I went to Cambodia with a friend (Norsiah Harun) on 9 May. We reached Phnom Penh at around 4:00pm local time. From the plane, I could see a vast stretch of uncultivated land. According to the Vietnamese lady who was sat beside me, Cambodia is much hotter than Malaysia. I knew this and was mentally prepared for it. Upon arrival at the airport and at the invitation of the hotel driver, we only had to pay the parking fee of 3500 riel (USD 0.88) for the car to our hotel. We stayed at Asia Hotel, at a rate of only USD 25 per night. Interestingly, the KFC restaurant inside the hotel has a halal sign displayed on its door.

     On the following day, we went out in a tut tut (Uncle Rom’s), which cost us USD 1, to the New York Hotel, where we patronised the D’Wau Restaurant operated by a Malay from Malaysia. I had Pattaya Rice while Norsiah ordered Lok Lak Rice (with a Cambodian influence). Both dishes were absolutely yummy. It was indeed gratifying to be able to enjoy tasty halal food in a foreign land. After the meal, the restaurant owner offered us some tips on travelling around Phnom Penh and Siem Reap. A tut tut driver (Zamry – a Malay Cam who professed to be Muslim) was also there. We asked him to take us to the Central Market, also at the cost of USD 1.

     From the Central Market, we walked back to Asia Hotel and had a rest. Asia Hotel is located just 280m from Holiday Inn, which is owned by a Malaysian and also provides halal food. That night, we ordered food to our hotel room and tried some Cambodian delicacies. I had Cambodian mango salad and a traditional Khmer dish of cuttlefish and fish.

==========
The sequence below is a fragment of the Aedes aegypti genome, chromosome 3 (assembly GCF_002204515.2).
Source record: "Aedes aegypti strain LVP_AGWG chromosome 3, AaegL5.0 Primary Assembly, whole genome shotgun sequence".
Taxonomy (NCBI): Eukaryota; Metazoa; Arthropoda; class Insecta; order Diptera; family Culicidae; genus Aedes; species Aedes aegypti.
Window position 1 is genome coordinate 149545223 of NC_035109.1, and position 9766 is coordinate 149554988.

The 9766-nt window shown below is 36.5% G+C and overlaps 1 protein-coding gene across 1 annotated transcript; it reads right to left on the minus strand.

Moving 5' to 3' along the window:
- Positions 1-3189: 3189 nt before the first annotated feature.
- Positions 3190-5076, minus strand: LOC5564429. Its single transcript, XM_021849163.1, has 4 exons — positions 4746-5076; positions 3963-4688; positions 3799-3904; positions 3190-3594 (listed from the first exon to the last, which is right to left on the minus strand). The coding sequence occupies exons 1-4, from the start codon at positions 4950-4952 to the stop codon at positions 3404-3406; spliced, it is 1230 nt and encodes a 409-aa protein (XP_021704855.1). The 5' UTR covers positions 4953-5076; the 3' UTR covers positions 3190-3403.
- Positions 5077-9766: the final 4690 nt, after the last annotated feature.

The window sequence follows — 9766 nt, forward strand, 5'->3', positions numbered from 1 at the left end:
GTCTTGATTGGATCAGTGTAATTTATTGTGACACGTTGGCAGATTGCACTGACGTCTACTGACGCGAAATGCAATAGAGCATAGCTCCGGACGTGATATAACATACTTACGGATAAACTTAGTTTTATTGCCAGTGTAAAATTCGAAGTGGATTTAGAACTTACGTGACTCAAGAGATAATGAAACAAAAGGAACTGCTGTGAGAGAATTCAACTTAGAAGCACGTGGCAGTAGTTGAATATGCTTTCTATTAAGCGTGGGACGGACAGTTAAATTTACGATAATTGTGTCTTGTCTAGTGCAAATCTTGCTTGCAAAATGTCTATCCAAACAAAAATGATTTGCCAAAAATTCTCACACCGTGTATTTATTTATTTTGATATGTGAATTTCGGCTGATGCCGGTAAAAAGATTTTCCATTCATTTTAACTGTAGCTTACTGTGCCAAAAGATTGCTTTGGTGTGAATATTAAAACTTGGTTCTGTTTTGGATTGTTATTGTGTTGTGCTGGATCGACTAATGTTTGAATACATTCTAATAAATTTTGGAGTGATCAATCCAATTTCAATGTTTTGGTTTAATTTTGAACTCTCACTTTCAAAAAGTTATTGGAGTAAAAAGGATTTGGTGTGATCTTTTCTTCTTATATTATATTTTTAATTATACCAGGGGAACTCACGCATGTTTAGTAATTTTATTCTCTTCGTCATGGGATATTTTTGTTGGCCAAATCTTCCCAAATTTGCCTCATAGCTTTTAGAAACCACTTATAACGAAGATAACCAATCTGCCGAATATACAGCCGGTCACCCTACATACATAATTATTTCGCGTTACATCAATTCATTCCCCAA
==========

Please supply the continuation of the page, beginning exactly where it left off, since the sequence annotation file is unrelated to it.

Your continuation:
On Monday, we went to Siem Reap by bus at a cost of USD 24 per person. The bus departed at 7:00am and it took about 6 hours to get to Siem Reap. Tourists visiting Siem Reap do not normally return to Phnom Penh, or they visit Siem Reap before going to Phnom Penh. We opted for the return trip but paid a higher price for experiencing something new.

     As usual, tut tuts were waiting at the bus station on our return and the drivers were keen to act as tour guides. We continued on our journey to Angkor City, where entrance cost us USD 20 per person. We did not take our time visiting the three major temples as we were fearful of missing prayer time. The tut tut driver told us that we were the fastest to complete our visit, as tourists usually spend 2 to 3 hours in each temple. But we visited all three in 3 hours: our aim was simply to see the relics of the glorious past of the Angkor Empire. The tut tut driver then took us to a Siem Reap mosque about a kilometre outside the city centre.

     At around 5:00pm, we reached Naekmah Mosque, which was undergoing renovation. A Malay Cam, whose house was near the mosque, approached us and invited us to pray in his house. Alhamdulillah. Without hesitation, we followed him. A makcik from the neighbourhood, who also spoke the Malay language, came along to greet us. She stayed until the end of prayers.

     After leaving the house, we stopped at a nearby Restoran Muslim. We were really hungry as we hadn’t eaten since breakfast at 6:00am in the hotel. Alhamdulillah, the food, cooked in a Thai style, was delicious. The most gratifying part was that the meal only cost us USD 7.50.